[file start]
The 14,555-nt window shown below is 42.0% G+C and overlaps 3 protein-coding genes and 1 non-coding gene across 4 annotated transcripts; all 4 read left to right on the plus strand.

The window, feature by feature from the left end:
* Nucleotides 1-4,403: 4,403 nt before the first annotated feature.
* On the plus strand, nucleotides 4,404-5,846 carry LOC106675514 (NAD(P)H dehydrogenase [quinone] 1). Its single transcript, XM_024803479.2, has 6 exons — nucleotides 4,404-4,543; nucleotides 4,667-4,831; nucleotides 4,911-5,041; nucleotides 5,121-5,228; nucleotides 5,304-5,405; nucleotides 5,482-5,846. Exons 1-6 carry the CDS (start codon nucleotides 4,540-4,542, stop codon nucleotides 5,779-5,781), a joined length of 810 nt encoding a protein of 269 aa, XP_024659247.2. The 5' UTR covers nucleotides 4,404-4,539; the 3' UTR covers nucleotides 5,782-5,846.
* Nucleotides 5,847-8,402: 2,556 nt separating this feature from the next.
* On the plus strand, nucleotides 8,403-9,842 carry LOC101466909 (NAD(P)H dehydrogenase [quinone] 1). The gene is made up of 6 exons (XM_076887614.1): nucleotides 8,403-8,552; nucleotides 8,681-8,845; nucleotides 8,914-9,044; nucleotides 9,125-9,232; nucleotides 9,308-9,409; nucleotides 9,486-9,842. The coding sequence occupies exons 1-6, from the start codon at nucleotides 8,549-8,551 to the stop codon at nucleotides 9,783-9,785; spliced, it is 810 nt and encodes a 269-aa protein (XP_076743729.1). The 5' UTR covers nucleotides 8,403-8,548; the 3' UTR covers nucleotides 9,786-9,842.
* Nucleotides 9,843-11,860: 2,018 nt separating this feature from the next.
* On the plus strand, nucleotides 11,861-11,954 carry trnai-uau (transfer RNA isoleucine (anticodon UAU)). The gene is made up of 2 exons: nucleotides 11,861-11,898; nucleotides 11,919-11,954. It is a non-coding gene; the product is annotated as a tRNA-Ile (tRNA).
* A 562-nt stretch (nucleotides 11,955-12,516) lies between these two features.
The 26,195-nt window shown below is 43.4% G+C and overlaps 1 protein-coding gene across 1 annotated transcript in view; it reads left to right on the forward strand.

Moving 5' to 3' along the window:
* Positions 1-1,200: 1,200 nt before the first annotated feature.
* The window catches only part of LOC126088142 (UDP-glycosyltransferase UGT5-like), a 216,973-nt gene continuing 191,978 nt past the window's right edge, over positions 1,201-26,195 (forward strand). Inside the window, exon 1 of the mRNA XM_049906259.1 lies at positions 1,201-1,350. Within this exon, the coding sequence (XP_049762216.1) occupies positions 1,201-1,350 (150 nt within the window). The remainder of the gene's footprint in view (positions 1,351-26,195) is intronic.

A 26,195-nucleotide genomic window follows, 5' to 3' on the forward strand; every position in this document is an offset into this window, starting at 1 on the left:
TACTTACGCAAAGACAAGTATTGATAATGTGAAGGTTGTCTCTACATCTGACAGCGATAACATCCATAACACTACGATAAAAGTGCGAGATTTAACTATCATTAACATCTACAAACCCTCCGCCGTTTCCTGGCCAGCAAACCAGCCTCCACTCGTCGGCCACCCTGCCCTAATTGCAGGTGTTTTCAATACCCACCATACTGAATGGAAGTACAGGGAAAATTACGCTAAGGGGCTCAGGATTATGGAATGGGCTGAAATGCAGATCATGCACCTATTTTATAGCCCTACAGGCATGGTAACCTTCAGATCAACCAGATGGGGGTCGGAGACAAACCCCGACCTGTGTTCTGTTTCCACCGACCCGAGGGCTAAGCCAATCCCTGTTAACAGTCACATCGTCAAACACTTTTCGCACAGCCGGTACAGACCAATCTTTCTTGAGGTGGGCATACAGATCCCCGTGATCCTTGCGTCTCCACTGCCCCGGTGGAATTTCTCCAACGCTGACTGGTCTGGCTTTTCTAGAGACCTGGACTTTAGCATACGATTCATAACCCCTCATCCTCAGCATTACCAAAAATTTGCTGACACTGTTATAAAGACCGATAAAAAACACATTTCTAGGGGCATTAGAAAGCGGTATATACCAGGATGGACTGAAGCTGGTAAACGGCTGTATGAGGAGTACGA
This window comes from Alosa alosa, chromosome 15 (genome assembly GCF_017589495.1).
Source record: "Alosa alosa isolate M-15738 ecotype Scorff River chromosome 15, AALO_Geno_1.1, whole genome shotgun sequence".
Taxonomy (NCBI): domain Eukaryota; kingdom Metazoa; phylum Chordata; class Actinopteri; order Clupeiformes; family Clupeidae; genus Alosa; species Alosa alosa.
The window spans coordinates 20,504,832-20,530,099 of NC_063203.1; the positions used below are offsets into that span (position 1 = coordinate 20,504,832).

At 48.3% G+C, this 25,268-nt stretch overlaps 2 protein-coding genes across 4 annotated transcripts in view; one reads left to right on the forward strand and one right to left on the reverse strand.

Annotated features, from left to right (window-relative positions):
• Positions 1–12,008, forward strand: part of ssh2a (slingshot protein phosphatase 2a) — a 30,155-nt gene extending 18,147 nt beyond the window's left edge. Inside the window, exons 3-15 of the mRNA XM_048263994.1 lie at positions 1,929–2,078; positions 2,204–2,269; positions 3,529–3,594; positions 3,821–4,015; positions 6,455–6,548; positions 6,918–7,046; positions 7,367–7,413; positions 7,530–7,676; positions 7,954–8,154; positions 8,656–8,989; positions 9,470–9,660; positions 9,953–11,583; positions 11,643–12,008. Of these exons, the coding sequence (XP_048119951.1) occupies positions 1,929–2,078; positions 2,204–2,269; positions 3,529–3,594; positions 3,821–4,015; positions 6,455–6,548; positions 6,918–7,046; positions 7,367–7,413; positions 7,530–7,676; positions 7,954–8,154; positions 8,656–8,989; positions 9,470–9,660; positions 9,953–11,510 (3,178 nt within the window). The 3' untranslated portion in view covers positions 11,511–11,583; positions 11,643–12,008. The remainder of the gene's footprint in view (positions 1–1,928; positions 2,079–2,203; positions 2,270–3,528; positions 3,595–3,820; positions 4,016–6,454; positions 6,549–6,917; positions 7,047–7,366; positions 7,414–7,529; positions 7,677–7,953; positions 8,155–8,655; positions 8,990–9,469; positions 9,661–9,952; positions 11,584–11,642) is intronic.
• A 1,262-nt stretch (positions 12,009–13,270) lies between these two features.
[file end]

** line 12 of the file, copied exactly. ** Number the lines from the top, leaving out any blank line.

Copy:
* Positions 1-1,200: 1,200 nt before the first annotated feature.